Twister (1996)


Dave’s 3-Word Review:
Still the best.

If there’s one good thing that comes out of a rotting, decaying, abscess of a tooth keeping you up at night – it would be all the time in the world to watch movies. Yes, three in the morning may have most of you wiping your eyes out of tiresome reasons, but not me. I decided I would watch a classic disaster movie – you know, the kind that still seemed unique and innocent instead of super flashy and in-your-face? I’m talking about Twister, the best tornado movie that has ever been and probably ever will be. Move aside, Into the Storm, there’s no way you could ever match the caliber that this film set for itself.

If you aren’t familiar with the story, get familiar with it. It’s about a team of twister trackers that basically have one goal set in mind – to unleash Dorothy – a tornado tracking system that demands the team get as close as humanly possibly to the twister – we’re talking in the eye of the storm – which means danger and life threatening scenarios. If they can get everything set, they’d improve the warning system of just 3 minutes to 15 minutes to get to safety. However, another team of storm trackers are hot in pursuit, and aiming to steal their thunder…so to speak.

A little history lessen for you folks already familiar with storm tracking – Twister introduced us to the mere idea of physically tracking storms. It was happening in the real world, but to the outside world – most people got their information from the meteorologist on the news, no one even thought about these daredevils that risk their lives every day trying to find the biggest, baddest tornadoes in the name of science. Since this film, we’ve come out with various reality shows and movies that touch the same subject, but nothing has ever been so genuine and relatable than Twister, which continues to maintain it’s spot as the best tornado movie out there.

Nowawdays, storm trackers have monster vehicles that clamp themselves to the dirt to protect themselves from the high-velocity winds – but in 1996, you just had trucks. That’s it, a couple of Ford 4×4 trucks and maybe an R.V. and that’s the entire team. When you watch that, you don’t think storm trackers, you think hey that’s Cousin Vinnie and Tommy coming to visit from Texas. You think family, which this movie clearly had a handle on. Half the time you are watching for the thrilling excitement from natural disasters, but that would be nothing without the all-star cast that treat each other like a true family. This movie did family right, and because of that, they also introduced a level of pure vulnerability from the characters that required unending courage to just do their job. It felt real and tangible, and it makes you forget about the flaws.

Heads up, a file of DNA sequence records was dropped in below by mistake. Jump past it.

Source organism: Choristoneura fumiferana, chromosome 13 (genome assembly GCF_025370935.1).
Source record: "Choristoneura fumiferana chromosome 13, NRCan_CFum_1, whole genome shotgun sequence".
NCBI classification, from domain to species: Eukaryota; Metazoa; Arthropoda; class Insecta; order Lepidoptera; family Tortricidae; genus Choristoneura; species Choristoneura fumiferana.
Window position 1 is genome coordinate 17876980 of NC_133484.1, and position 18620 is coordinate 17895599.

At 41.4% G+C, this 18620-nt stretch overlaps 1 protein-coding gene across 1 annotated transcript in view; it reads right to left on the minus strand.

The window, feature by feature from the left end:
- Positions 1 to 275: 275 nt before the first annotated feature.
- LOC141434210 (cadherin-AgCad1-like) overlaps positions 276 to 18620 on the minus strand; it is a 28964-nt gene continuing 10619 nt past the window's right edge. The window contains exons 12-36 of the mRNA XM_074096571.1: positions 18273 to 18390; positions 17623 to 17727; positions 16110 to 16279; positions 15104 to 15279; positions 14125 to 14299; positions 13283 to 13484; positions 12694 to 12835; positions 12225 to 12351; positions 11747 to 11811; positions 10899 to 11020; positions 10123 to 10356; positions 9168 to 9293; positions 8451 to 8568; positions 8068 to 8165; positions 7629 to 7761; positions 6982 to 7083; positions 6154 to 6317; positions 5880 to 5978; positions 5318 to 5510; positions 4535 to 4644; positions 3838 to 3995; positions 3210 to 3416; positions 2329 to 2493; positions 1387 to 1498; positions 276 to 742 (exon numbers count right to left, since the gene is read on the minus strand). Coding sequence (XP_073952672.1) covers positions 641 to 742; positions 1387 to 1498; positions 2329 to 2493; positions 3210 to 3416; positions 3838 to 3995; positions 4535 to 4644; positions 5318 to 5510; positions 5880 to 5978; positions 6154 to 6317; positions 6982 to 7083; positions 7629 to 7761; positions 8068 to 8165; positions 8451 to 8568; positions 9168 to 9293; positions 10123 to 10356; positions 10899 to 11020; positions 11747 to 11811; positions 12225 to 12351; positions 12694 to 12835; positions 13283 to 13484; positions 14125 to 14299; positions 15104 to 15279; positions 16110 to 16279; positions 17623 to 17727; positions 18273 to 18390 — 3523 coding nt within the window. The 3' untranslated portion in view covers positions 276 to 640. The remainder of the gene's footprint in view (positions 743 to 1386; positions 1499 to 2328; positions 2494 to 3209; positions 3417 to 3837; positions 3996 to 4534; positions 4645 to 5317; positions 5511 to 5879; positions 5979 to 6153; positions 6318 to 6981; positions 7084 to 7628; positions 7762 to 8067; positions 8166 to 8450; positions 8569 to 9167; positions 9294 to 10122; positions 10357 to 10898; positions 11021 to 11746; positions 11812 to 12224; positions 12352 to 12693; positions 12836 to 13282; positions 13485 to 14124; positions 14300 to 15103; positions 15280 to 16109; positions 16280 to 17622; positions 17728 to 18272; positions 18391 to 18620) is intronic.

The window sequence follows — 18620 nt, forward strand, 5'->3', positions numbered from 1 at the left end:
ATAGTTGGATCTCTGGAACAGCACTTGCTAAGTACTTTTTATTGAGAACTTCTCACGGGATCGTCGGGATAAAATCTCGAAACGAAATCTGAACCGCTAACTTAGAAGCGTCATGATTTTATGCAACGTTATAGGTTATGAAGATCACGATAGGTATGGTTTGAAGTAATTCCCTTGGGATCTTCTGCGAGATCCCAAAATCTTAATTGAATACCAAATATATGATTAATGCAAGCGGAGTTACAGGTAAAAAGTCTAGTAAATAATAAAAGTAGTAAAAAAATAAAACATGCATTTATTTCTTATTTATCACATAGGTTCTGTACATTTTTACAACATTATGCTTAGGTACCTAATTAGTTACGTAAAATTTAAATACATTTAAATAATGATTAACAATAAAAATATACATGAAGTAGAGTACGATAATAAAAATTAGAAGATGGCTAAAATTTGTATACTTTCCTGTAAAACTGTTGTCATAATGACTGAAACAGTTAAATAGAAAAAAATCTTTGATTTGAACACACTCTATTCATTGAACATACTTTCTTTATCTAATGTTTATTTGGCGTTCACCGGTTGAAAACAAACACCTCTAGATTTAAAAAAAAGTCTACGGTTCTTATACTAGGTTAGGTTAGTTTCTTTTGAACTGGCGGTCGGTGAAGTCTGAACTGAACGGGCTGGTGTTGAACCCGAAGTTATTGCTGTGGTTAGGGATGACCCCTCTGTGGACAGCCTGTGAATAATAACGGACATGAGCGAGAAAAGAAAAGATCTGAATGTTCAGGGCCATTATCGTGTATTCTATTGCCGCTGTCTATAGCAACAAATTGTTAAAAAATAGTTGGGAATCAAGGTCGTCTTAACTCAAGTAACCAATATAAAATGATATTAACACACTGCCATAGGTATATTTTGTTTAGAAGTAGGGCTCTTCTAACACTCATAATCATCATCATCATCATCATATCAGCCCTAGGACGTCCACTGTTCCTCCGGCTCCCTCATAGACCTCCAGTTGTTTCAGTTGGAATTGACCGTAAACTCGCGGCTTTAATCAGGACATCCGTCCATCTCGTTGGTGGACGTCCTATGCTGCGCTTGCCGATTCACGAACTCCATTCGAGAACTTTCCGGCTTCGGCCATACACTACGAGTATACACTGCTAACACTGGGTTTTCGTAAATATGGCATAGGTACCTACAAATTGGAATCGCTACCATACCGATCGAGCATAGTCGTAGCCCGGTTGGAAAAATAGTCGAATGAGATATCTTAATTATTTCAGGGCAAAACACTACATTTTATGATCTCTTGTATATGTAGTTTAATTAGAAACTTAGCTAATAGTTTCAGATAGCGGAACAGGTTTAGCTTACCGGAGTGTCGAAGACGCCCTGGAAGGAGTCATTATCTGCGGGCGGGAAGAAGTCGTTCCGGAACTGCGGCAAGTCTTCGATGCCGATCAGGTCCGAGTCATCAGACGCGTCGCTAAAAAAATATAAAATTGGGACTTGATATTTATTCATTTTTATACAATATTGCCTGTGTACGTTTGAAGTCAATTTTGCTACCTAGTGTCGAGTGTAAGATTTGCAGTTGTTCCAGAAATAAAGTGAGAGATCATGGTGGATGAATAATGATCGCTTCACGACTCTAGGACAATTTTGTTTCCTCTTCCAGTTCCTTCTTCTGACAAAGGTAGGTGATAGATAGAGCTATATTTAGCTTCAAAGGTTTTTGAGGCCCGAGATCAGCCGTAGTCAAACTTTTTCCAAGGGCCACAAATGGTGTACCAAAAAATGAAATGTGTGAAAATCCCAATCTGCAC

Is there flaws? Yes there is. Maybe not so much in 1996, but in almost 20 years, the movie has aged some. The tornadoes themselves are constructed by CGI and unfortunately they don’t look the best up close and personal. At least not in full-blown HD. The tones are there, the attitude and reactions are there, even the music is there, but any time you had CGI tornadoes, you could tell. In 1996, it looked miraculously perfect, but modern expectations carry modern disappointment. Fortunately enough, it won’t really matter, because you just love the characters and themes – it pulls you in the story in a way that you can really appreciate and admire.

The Good:

Twister is a film that is overall – a fantastic time at the movies. It holds up remarkably well after almost 20 years, despite a few problems here and there with the graphics. What you truly care about in the movie is the characters and tones – and if you notice, there is no dark, brooding filter needed to keep you on the edge of your seat – just good, unfiltered thrills.

The Bad:

The only real negative aspect I could find with the movie was just the graphics. It’s not a huge deal, like I said, but it is noticeable. I always watched this movie on VHS where it wouldn’t be so bad, but on Blu-Ray, it makes a difference – a difference that you can spot.


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